voting Santa Cruz

Santa Cruz Challenged Over Voting Inequality

Alleging racially polarized elections, Santa Barbara law firm eyes possible settlement

Santa Cruz County election workers adjust an electronic voting machine before the 2016 election. PHOTO: CHIP SCHEUER

Last year, Keshav Kumar was a junior policy analyst at the Santa Cruz County Business Council researching city issues and scouring California news outlets for topics affecting the state’s communities.

Kumar spotted a troubling trend. A spate of legal challenges were cropping up against local governments over their election systems. The threats took aim at cities with at-large elections, in which voters may support multiple candidates on their ballots in local city council races.

The plaintiffs behind these notices of violation were claiming that such elections diluted the votes of Latino voters and reduced Latino representation, in violation of the California Voting Rights Act. Law firms were challenging cities to implement district elections, which means dividing up a city into geographical voting blocks with one city councilmember per district.

Kumar quickly realized that no city had ever prevailed in a legal challenge under the California Voting Rights Act—and when cities fight the lawsuits, instead of settling, they can end up paying fees totaling more than $30,000. Dozens of California cities, including Watsonville, have made the switch either as a result of legal action or under the threat of it.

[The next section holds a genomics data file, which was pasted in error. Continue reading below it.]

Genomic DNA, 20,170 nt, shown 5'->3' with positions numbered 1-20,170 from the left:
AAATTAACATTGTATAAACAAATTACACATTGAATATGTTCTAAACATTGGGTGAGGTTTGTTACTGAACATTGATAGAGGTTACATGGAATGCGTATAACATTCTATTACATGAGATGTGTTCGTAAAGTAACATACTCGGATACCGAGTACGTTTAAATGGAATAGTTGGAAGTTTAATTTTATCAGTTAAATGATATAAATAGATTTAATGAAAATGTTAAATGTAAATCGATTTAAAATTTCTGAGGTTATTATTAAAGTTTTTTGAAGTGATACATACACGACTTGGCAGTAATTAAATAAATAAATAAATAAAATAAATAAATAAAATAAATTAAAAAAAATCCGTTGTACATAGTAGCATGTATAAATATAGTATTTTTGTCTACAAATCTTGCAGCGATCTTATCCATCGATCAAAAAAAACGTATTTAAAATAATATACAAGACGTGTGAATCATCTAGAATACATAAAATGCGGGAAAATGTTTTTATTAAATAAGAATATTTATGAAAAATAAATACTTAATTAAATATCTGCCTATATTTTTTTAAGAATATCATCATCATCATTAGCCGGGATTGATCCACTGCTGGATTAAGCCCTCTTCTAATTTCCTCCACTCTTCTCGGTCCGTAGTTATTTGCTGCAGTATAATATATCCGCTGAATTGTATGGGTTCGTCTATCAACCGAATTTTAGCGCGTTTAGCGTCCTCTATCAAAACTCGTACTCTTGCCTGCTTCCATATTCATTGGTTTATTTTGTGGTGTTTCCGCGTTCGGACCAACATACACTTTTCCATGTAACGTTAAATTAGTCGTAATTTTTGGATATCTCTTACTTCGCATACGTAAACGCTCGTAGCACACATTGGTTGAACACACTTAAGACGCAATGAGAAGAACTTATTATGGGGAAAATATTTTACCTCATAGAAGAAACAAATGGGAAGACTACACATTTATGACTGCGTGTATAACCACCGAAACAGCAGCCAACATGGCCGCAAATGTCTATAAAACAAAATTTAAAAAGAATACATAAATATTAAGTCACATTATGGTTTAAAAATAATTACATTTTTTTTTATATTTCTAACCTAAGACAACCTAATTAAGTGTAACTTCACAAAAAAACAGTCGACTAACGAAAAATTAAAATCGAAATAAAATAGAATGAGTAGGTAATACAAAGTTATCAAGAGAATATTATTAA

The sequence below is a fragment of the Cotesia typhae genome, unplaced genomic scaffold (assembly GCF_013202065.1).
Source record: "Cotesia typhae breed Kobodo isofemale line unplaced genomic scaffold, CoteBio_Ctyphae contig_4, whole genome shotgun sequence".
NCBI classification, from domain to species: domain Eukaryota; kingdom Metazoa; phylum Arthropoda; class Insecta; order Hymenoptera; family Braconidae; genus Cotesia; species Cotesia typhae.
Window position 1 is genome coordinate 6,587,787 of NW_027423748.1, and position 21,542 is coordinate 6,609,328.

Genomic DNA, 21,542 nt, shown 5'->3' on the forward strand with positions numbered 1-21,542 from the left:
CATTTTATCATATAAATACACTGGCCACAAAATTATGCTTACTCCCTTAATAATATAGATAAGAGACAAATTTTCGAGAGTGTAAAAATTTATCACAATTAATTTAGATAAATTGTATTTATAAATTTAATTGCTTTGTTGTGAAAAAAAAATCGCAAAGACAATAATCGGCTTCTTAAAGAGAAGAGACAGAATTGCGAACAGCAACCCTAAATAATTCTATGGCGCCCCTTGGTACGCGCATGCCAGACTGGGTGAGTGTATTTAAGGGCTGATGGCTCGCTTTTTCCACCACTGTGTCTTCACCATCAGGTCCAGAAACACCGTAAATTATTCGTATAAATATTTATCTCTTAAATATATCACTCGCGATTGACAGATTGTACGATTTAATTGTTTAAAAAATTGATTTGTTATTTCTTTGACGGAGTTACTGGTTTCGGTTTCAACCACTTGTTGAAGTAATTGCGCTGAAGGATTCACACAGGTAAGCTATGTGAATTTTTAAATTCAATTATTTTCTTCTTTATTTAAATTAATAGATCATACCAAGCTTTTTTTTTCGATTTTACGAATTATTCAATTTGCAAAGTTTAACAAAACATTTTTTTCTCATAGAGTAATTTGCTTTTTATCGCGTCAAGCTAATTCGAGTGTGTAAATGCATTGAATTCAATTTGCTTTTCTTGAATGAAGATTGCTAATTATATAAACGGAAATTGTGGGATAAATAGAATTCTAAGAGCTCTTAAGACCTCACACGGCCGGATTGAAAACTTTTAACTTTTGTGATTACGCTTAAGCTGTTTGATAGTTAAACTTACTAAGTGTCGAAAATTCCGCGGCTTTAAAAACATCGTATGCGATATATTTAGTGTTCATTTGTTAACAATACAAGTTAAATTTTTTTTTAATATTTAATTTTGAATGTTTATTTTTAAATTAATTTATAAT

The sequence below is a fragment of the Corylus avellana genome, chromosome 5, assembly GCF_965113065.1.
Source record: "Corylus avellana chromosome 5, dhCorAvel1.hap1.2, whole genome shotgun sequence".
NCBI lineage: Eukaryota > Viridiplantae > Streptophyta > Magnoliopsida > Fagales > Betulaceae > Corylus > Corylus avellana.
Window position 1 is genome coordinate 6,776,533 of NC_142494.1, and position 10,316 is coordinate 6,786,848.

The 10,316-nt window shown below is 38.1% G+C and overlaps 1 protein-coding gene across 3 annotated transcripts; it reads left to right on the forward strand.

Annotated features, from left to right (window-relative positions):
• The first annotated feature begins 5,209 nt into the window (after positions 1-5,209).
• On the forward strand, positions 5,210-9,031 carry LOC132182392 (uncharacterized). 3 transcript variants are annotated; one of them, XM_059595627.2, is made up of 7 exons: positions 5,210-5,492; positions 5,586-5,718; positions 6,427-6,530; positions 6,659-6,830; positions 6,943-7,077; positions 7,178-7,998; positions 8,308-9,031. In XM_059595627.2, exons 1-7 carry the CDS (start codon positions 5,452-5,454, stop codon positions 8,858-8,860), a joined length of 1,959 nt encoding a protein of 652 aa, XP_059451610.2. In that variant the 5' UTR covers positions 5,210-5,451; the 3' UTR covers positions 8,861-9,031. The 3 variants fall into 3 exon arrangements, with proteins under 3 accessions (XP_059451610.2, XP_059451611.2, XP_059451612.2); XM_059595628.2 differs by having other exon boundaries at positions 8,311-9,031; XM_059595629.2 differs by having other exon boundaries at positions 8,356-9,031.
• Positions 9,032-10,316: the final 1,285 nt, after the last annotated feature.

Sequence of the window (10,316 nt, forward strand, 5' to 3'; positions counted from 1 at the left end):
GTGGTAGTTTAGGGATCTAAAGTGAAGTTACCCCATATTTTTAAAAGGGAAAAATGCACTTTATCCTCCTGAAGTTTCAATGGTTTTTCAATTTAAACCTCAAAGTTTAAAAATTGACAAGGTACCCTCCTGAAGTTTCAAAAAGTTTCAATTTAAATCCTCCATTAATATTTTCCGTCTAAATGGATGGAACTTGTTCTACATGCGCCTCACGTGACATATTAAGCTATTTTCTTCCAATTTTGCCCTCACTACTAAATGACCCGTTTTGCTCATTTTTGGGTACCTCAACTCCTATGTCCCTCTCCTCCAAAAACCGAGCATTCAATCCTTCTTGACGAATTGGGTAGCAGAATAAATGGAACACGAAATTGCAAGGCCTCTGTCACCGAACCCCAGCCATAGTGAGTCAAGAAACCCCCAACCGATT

That’s why Kumar applied to join the Charter Amendment Committee, which the Santa Cruz City Council established last year to look at possible changes to the city’s election set-up. One idea for the committee to study: switching to election districts.

The Charter Amendment Committee, which had just two meetings, has now essentially landed in government purgatory. The council never officially killed the committee, but the group hasn’t met since November of last year, before Santa Cruz’s new city councilmembers took office. Now, a Santa Barbara-based law firm has hit the city of Santa Cruz with a notice of violation over its at-large elections, alleging that they haven’t adequately represented the town’s Latino community, which makes up 20.6% of the population.

The threat leaves Santa Cruz with a potentially difficult decision. The already fiscally strained city can settle, pay the fee and decide on a plan to implement district elections. Or it can get ready to go to court—which could result in a lengthy, expensive legal battle—and attempt to be the first city to win such a case. If Santa Cruz were to lose, a judge could demand that Santa Cruz make whatever electoral changes he or she chooses.

“I feel like the boy who cried wolf, except that, every time, I really did see a wolf,” says Kumar, who now works as the public affairs coordinator for the California Apartment Association. “And now other people are seeing the wolf, too.”

City Attorney Tony Condotti’s office won’t comment on the pending legal matter. As of press time, the City Council was expected to discuss the item in closed session on Tuesday, Aug. 13.

One question going forward is whether district elections would actually improve representation for the Latino community.